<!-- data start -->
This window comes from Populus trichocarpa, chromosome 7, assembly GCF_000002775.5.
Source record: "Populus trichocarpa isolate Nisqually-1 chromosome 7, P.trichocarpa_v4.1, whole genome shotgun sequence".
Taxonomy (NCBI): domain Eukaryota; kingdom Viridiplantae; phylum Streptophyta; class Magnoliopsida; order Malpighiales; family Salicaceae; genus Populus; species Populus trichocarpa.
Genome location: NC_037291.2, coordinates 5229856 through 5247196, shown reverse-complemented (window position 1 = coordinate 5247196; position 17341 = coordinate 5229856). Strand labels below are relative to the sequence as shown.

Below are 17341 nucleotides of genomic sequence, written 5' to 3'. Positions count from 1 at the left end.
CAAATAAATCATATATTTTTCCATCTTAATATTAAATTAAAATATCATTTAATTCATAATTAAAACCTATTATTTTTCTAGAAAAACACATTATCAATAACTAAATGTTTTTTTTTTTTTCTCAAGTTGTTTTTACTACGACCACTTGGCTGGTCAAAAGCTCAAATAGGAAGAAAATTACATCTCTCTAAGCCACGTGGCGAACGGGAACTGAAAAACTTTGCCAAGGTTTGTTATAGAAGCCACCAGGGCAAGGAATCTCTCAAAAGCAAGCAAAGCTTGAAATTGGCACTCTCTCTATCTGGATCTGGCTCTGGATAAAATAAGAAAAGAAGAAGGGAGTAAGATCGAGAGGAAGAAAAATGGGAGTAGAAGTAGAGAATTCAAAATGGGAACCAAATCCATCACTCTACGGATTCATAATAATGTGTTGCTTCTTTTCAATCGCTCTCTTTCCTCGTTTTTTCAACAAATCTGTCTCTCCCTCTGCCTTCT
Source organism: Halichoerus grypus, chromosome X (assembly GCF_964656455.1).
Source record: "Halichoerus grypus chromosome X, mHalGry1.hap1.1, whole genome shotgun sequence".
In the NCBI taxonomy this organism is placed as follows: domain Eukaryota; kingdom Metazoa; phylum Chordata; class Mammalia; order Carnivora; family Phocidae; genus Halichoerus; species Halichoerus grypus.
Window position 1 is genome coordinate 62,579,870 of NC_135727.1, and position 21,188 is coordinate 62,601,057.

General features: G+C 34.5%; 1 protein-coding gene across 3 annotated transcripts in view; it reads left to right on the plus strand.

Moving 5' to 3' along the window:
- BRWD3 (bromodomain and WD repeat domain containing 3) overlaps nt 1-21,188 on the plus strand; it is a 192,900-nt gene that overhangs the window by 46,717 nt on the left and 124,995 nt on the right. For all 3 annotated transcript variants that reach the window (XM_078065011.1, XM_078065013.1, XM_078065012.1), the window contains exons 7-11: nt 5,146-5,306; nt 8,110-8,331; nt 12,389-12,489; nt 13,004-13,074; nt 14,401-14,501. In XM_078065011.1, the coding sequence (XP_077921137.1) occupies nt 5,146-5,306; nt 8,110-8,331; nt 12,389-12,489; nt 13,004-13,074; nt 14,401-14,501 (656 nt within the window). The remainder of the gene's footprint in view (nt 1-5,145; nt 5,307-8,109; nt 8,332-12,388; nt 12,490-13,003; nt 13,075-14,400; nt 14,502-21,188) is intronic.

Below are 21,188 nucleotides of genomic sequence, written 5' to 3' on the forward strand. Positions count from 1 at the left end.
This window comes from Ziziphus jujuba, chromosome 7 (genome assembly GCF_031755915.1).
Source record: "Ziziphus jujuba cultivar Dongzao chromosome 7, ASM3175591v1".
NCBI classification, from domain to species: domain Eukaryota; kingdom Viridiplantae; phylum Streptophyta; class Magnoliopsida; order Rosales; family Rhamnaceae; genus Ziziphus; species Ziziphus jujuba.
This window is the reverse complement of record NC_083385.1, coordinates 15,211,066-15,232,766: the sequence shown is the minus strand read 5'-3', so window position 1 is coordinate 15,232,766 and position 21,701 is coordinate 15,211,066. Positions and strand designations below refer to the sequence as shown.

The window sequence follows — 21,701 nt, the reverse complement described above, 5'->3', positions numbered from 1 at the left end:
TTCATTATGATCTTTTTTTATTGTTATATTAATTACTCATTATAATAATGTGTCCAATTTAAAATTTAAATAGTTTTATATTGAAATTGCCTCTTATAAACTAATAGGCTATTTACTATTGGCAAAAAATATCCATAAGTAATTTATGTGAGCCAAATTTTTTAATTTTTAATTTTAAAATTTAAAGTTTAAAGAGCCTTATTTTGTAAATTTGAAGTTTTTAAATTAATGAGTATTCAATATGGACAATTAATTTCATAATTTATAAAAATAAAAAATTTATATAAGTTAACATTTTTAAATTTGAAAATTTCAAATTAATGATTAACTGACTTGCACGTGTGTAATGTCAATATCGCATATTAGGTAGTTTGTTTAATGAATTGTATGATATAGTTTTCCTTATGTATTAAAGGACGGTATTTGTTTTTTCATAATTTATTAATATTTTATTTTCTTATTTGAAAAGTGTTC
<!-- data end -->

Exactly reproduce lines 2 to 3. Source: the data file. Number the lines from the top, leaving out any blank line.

Source record: "Populus trichocarpa isolate Nisqually-1 chromosome 7, P.trichocarpa_v4.1, whole genome shotgun sequence".
Taxonomy (NCBI): domain Eukaryota; kingdom Viridiplantae; phylum Streptophyta; class Magnoliopsida; order Malpighiales; family Salicaceae; genus Populus; species Populus trichocarpa.